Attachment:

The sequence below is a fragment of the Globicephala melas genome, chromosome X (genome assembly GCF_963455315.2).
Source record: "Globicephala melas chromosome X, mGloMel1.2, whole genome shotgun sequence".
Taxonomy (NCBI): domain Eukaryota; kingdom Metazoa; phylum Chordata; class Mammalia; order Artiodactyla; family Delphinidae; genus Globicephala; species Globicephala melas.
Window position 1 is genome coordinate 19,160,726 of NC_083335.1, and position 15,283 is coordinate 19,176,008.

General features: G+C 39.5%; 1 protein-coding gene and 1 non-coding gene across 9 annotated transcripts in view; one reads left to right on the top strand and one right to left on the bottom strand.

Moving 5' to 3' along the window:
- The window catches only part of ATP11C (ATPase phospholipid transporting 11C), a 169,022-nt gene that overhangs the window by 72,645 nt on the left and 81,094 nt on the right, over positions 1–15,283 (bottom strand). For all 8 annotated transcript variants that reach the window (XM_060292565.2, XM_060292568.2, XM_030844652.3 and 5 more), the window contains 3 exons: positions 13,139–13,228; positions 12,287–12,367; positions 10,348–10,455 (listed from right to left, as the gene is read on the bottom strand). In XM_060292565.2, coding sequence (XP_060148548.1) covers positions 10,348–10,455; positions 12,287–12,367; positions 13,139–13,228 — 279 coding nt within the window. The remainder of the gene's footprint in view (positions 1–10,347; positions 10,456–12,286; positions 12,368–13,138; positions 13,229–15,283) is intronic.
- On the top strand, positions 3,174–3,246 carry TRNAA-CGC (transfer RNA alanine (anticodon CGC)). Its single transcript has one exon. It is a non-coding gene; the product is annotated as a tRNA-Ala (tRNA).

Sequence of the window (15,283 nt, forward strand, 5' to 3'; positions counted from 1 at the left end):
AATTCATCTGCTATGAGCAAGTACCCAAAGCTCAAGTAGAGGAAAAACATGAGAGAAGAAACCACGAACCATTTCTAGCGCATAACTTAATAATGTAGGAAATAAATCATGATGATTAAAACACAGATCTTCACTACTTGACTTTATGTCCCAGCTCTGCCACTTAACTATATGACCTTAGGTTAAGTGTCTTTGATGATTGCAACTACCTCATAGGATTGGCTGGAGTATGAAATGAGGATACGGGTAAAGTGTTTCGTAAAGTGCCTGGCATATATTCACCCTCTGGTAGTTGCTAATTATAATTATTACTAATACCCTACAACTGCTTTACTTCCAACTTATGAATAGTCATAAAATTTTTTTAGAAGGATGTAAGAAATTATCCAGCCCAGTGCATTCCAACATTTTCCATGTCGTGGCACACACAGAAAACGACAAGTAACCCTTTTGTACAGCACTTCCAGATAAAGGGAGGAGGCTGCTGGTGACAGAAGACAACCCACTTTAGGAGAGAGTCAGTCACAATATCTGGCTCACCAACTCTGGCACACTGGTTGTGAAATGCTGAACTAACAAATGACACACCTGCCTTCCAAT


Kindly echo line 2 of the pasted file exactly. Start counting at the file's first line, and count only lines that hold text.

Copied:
Source record: "Globicephala melas chromosome X, mGloMel1.2, whole genome shotgun sequence".